Experts Critical in Challenge Cases, Patent Board Judge Says

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By John T. Aquino

June 8 — Expert testimony based on underlying facts or data can be critical in challenges to patent validity before the patent board, panelists said June 7.

“Please provide an expert if you can. You don't want to be relying on us to decide issues of science and fact on our own,” Michael Tierney, a Patent Trial and Appeal Board lead administrative patent judge, said at a session at the BIO 2016 International Convention. But he added that expert testimony without underlying facts or data is entitled to little or no weight.

The inter partes review (IPR) process providing for third-party challenges of patents, which took effect in September 2012, has become controversial because an estimated 75 percent of patents challenged across all industry sectors since the process began were invalidated.

The session used as its starting point a recent report by Bloomberg BNA that found that 40 percent of the biopharma patents whose validity was challenged in an IPR process before the PTAB have had some or all claims invalidated (10 LSLR 11, 5/27/16).

Biopharma IPR Petitions Filed

Meanwhile, the Supreme Court is reviewing a case involving IPR.

The high court is reviewing the U.S. Court of Appeals for the Federal Circuit's decision in Cuozzo Speed Techs., LLC v. Lee (10 LSLR 09, 4/29/16). In that case, the petitioner is arguing that Congress created the IPR process as a faster, less expensive alternative to patent challenges before a federal district court, and the PTAB uses the broadest reasonable interpretation standard (BRI) when considering patent validity while federal district courts use the “plain and ordinary meaning” of disputed terms.

Claim Construction, Expert Testimony

At the session, as a tutorial for the audience, Kevin Noonan, partner at McDonnell, Boehnen, Hulbert & Berghoff LLP, and Teresa Stanek Rea, partner at Crowell & Moring LLP, used role play involving different motions concerning a hypothetical antibody patent before Tierney.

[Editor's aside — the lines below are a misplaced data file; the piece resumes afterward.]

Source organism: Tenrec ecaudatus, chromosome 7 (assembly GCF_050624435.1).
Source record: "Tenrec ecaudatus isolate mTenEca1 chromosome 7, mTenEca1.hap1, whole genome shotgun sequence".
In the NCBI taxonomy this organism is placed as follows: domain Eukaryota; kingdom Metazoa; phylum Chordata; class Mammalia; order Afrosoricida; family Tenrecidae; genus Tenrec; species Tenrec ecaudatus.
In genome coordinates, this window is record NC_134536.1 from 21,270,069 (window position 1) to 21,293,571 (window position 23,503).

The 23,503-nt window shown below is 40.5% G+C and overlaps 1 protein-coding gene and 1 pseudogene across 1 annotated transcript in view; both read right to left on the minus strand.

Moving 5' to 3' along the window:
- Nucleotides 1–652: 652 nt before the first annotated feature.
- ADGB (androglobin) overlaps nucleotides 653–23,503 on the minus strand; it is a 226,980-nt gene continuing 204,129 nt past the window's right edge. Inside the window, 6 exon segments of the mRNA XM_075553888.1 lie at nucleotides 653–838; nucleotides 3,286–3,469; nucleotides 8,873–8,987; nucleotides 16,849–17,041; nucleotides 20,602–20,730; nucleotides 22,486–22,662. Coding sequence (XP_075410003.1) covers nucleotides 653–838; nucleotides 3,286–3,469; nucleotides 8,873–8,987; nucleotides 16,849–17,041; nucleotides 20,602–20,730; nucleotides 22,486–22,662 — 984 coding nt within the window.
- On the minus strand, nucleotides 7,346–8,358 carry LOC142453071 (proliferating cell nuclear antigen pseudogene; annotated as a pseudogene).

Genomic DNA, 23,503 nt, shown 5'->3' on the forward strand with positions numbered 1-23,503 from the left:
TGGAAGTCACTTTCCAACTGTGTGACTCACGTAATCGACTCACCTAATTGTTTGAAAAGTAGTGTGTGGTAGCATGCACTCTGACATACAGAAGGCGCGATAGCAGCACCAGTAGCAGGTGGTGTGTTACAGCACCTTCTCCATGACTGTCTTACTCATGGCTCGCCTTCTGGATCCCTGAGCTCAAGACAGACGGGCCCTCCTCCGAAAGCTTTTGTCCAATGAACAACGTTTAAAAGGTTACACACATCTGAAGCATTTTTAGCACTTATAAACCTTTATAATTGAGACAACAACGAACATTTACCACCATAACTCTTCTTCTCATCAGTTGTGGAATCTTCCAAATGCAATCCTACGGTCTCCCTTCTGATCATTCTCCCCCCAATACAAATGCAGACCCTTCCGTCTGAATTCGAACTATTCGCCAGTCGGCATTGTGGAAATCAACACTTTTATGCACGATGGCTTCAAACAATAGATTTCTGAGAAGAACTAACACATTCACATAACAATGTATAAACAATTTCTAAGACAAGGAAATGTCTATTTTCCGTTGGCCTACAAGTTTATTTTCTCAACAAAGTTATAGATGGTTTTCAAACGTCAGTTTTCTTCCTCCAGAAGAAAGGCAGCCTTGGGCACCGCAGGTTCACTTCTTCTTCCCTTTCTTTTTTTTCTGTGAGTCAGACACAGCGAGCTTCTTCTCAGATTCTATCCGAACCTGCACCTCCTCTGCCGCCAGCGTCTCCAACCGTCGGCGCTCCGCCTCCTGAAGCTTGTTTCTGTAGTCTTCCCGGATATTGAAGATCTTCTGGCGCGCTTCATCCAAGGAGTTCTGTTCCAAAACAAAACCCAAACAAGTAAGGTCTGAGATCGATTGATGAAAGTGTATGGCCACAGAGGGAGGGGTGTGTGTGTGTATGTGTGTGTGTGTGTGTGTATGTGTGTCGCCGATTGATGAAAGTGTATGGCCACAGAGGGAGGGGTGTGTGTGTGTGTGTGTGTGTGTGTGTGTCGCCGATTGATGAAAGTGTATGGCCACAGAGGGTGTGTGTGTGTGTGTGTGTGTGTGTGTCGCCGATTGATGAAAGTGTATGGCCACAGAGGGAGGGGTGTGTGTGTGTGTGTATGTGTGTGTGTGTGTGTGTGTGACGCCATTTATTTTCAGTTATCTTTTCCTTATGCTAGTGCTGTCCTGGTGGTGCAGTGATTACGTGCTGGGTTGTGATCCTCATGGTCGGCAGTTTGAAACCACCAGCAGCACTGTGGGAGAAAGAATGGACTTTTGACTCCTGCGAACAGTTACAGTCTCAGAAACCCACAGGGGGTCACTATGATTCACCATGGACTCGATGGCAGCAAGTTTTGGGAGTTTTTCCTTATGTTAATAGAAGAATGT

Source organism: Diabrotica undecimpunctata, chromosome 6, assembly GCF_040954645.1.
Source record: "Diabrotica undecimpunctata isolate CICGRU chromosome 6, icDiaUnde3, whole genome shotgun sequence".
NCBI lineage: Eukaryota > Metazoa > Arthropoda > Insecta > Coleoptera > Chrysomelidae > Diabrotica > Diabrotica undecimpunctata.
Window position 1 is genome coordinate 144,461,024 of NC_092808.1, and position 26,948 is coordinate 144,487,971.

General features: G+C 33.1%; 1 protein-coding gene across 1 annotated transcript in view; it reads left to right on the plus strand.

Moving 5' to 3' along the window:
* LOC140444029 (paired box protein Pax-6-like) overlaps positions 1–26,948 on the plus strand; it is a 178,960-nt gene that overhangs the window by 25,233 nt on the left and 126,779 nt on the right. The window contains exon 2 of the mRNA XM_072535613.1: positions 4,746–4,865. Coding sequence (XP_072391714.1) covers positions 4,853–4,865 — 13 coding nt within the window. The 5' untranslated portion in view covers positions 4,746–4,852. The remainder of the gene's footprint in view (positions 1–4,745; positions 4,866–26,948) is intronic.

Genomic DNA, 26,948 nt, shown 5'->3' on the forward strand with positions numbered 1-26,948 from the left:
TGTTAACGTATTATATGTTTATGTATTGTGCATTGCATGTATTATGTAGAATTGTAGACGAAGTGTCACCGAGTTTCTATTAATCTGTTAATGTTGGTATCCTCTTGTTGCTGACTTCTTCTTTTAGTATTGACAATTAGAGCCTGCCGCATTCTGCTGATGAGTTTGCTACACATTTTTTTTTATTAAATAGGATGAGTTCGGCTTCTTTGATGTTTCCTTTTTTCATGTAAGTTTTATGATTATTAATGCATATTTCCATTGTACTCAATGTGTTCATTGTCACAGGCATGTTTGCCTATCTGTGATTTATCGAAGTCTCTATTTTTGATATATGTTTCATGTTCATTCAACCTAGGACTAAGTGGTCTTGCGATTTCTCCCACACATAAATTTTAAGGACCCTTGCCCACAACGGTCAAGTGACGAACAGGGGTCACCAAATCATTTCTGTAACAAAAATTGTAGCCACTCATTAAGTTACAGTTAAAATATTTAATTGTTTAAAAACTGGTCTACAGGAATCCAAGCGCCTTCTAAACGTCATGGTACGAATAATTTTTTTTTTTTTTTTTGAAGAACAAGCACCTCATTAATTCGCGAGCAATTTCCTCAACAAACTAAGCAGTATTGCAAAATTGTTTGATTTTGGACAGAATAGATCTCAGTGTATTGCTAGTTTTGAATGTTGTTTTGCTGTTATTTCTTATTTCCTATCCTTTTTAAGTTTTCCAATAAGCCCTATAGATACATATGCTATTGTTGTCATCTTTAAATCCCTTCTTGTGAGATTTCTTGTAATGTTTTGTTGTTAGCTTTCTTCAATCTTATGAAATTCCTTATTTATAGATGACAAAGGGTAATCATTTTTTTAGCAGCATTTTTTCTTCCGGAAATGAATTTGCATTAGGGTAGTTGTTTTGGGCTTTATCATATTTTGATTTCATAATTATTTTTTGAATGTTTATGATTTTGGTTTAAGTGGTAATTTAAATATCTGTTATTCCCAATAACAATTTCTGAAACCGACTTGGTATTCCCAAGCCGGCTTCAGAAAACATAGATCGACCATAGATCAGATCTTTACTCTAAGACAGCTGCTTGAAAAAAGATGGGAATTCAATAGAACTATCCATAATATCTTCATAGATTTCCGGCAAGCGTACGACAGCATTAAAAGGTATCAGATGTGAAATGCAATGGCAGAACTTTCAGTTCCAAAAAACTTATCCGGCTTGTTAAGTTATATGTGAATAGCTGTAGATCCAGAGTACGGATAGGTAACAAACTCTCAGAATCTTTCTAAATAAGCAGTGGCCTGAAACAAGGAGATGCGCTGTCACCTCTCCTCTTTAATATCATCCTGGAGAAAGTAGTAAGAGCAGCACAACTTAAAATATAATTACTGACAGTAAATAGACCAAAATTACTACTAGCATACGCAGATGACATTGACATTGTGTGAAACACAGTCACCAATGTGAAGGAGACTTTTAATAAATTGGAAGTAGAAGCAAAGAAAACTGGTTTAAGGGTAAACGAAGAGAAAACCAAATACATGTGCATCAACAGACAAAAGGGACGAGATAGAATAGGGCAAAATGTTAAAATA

Tierney also offered lessons learned from IPR proceedings, beginning with claim construction, which is the meaning a court can give to disputed terms in a patent claim.

He said he had thought when the IPR became effective that decisions would turn on claim construction. “But that didn't turn out to be the case. Sometimes the claim construction has already been determined by a district court or it isn't even offered as an issue before the board. But it is still important,” Tierney said.

Tierney noted that an IPR petitioner’s proposed claim construction must be supported by citations to the record that justify the construction. The parties can rely on intrinsic and extrinsic evidence to support their constructions. The PTAB will construe terms as necessary to render a decision, whether or not parties provide proposed constructions, and isn't required to adopt claim constructions proposed by parties.

In their role playing before Tierney, Rea and Noonan often found that, when the judge was confronted with reports of experts who disagreed, he said he would be inclined to let the case go forward, although the board would evaluate the witnesses' testimony in reaching its decision.

Additional Discovery Requests

On the issue of whether a patent claim is invalid as obvious in light of prior art—prior patents or publications—Tierney said, “The board evaluates the underlying factual determinations, identified in Graham v. John Deere Co. of Kansas City, 383 U.S. 1, 17–18 (1966), including any differences between the claimed subject matter and the prior art. Petitioners should pinpoint and address specific teachings in the applied art that disclose the claim elements, rather than rely on what others have said, such as the patent examiners.

Tierney listed five factors the PTAB uses in evaluating additional discovery requests:

  •  more than a possibility and mere allegation must exist that something useful might be found;
  •  is the request merely seeking early identification of an opponent’s litigation position?;
  •  can the party requesting discovery generate the information?;
  •  are the interrogatory questions clear? and
  •  are requests overly burdensome to answer?


“Requests for specific documents are more likely to be granted than requests for broad categories of documents,” Tierney said.

Why So Few Motions to Amend?

Tierney was asked during the question-and-answer session why the PTAB has been reluctant to grant motions to amend.

“When a patent owner enters a motion to amend during the initial review process before a patent examiner, motions to amend are entered into the record. But if the board were to accept a motion to amend, that would mean that it would be making a decision on an unexamined claim,” Tierney said.

“What we tend to do is that, if your claims are held unpatentable, then we look at a motion to amend. Sometimes we find that the patent owner is trying to amend the claim but the amendments are so small they are still covered by prior art.”

Tierney was asked what difference it will make to the PTAB if the Supreme Court rules in Cuozzo that both the district court and the PTAB must use the plain language standard and the board can no longer use the BRI.

“Most of the time, the BRI and plain language-based decisions will end up in the same place. In the vast majority of cases, it will not make a difference. In a few, it does,” Tierney said.

One audience member asked whether the board tended to grant motions to exclude testimony. “We would rather let it in and make a decision on the testimony after,” Tierney said.

To contact the reporter on this story: John T. Aquino in Washington at jaquino@bna,com

To contact the editor responsible for this story: Randy Kubetin at

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